A quick peek on the roof of the Titanium revealed three vent covers without caps. Unfortunately when I bought it in May I also took a cursory look on the roof. I am not a fan of height and really dislike being on the roof. I am not chicken, just very, very cautious.
It took me awhile to figure out these were sewer system vents so I figured it may not be to serious if the covers were missing. But as I thought about it, I realized I had to go onto the roof to see what the situation was.
Not good, the closest one had a major hole in the base plate which would allow water in. I have seen no sign of water on the inside but I did not want to take any chances.
Once I decided I had to do it, I found two videos that reviewed how to replace sewer vents on the roof.
I elected to go with Camco Cyclone Sewer Vents because their information said the plastic was UV protected and would last longer. My rig is a 2002 and the original plastic vent bases were in poor shape.
I also picked up some knee pads from WalMart that had a neoprene type cover on them that I thought would slip less than the hard-shelled knee pads I already owned. I really don't want NO SLIPPING or SLIDING on the roof.
The new ones are on the left, my rifle range ones are on the right. I thought the hard plastic shell on the range knee pads might slip on the roof.
I thought the neoprene pad on the outside of the new ones might not slip.
However, these are a little larger and seem to wrap around the knee better.
As you can see from my picture above, I brought everything they mentioned in the videos and everything I could think of to the roof with me.
Well it wasn't enough.
The screws holding the base plate onto the roof were square drive screws. That initiated a trip down and back up. Luckily I found the correct size bit in the garage.
Be very careful when sliding the scraper under the base of the vent particularly with a "rubber" roof. There were two types of sealant around my base plates, The outer sealant appeared to be Dicor Self Leveling LAP sealant. Inside there was a very sticky navy gray sealant that was very hard to get through.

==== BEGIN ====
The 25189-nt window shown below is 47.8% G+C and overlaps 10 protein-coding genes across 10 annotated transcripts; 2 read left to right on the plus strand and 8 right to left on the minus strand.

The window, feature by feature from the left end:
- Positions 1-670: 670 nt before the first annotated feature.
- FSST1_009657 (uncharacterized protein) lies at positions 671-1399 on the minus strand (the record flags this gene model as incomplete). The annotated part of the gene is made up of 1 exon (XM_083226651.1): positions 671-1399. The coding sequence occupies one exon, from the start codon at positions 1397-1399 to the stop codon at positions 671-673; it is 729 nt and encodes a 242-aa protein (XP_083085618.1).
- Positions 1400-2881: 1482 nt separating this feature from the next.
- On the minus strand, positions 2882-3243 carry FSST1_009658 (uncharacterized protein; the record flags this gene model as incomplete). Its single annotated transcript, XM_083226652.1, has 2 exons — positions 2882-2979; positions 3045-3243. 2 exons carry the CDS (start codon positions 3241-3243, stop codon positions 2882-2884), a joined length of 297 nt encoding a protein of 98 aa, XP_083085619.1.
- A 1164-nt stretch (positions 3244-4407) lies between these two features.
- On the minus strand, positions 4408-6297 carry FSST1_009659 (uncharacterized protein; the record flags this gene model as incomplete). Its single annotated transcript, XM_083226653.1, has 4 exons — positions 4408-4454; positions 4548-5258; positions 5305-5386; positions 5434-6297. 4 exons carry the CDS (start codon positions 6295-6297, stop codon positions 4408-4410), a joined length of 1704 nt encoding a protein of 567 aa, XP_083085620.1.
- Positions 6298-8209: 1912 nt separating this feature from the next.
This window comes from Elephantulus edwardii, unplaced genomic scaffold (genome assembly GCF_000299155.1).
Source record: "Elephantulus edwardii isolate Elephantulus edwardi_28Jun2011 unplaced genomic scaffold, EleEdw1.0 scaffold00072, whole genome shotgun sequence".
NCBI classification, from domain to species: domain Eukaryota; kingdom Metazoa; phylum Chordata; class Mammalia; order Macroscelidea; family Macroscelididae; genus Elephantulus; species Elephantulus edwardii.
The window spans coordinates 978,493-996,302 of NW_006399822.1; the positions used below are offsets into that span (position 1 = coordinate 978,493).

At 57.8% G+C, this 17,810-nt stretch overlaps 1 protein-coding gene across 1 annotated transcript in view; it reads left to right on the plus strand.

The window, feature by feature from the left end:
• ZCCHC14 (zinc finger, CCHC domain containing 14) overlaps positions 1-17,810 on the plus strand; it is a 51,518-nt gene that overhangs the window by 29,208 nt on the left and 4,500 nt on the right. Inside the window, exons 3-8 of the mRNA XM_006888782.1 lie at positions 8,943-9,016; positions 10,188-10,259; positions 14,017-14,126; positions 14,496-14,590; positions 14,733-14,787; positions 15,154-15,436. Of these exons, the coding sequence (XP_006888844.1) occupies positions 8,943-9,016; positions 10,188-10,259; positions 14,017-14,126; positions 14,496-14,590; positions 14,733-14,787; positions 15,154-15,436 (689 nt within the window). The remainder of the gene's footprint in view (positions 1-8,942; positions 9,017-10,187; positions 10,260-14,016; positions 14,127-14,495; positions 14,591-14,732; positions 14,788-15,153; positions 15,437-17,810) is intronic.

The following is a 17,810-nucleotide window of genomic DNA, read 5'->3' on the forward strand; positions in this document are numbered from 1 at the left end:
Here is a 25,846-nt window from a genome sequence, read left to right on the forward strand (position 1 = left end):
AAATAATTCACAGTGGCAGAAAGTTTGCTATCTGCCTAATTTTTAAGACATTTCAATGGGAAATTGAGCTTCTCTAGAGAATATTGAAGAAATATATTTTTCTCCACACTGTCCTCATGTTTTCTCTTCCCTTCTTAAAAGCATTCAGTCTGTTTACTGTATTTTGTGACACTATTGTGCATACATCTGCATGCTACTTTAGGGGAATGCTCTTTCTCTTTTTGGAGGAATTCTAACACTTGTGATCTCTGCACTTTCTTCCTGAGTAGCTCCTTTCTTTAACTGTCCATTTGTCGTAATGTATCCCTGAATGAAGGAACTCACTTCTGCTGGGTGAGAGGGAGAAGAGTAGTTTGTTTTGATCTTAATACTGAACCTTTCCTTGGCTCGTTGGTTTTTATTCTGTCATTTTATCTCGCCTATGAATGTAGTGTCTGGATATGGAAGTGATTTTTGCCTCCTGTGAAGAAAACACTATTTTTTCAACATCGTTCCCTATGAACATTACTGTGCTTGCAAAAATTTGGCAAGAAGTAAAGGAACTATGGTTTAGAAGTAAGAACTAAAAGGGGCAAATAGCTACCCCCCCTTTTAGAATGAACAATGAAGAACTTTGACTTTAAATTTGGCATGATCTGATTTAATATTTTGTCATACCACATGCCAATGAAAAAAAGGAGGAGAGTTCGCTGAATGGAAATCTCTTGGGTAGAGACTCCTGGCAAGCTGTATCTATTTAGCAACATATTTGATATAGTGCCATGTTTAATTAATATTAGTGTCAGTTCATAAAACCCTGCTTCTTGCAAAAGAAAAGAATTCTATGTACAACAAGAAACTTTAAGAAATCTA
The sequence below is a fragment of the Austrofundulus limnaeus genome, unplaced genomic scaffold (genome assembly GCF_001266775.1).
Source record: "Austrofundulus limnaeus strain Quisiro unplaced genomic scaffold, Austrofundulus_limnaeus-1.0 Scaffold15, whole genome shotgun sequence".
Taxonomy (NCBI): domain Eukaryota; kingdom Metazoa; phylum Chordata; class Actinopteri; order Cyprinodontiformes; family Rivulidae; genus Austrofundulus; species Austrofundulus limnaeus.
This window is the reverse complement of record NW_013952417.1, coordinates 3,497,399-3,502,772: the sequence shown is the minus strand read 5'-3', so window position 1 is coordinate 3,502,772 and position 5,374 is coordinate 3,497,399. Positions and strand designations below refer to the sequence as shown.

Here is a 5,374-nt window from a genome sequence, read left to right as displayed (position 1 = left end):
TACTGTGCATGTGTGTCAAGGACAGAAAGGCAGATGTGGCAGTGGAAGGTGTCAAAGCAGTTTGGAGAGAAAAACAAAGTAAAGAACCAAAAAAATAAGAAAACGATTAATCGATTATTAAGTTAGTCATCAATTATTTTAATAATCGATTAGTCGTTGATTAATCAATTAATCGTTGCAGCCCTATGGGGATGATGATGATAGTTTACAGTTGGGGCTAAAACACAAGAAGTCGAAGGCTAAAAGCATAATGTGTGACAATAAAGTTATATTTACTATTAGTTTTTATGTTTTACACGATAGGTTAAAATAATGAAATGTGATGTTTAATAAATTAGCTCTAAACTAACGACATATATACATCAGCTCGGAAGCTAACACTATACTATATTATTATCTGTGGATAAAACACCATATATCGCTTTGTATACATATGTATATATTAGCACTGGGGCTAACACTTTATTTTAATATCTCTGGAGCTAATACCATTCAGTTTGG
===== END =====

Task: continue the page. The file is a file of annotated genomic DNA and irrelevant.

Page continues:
If you look at the base plate from the removed vent, you can see the plastic has a large break in it. All three of the base plates were allowing water through them. They either had a hole or were broken due to sun damage & age.
If you look closely at the vent pipe you will see that it is not sealed to the roof. Therefore, when the sealed base plate broke, water is allowed inside the base plate.
If you are thinking of installing a new cover or Cyclone vent over an old base plate you may want to consider the age and condition of the base plate.
Before installing, DAMPEN a rag with mineral spirits and clean the area where you will apply Dicor Self-Leveling Lap Sealant. Allow it to dry thoroughly before applying Dicor.
MINERAL SPIRITS CAN DAMAGE A "RUBBER" ROOF. MAKE SURE YOU DO NOT SPILL IT ON THE ROOF. SPECIFICALLY CHECK CAUTIONS ON MINERAL SPIRITS.
The installation involves dropping the base over the vent pipe, setting the Cyclone Vent over the pipe, raising the base and drilling a hole into the bottom of the cyclone vent. Once the hole is drilled a small screw holds the Cyclone Vent in place on the vent pipe(A PIECE OF TAPE WOULD HAVE BEEN VERY HANDY FOR THESE STEPS.
Once one screw is in place the instructions call for two more. Make sure the Cyclone Vent spins in place.
With the base plate held up, put Dicor Self-Leveling Lap Sealant on the three screws, and all around the base of the vent pipe (all the way out to the end of the base). place the base down firmly. Place Dicor Self-Leveling Lap Sealant around the seam between the base plate seam and the upright of the Cyclone Vent. Then continue applying sealant until the base plate is covered. Run the sealant out until you exceed the old sealant line.
At http://www.youtube.com/watch?v=zPvldWvC16g there is a video showing the installation of the Cyclone Vent. The fellow installing it is standing on the ground installing it on an old piece of roof. You will be on your knees, working one inch off the deck, 11-12 feet in the air. Be careful.
The first one completed.
Completed. It looks like a small flock of birds up there.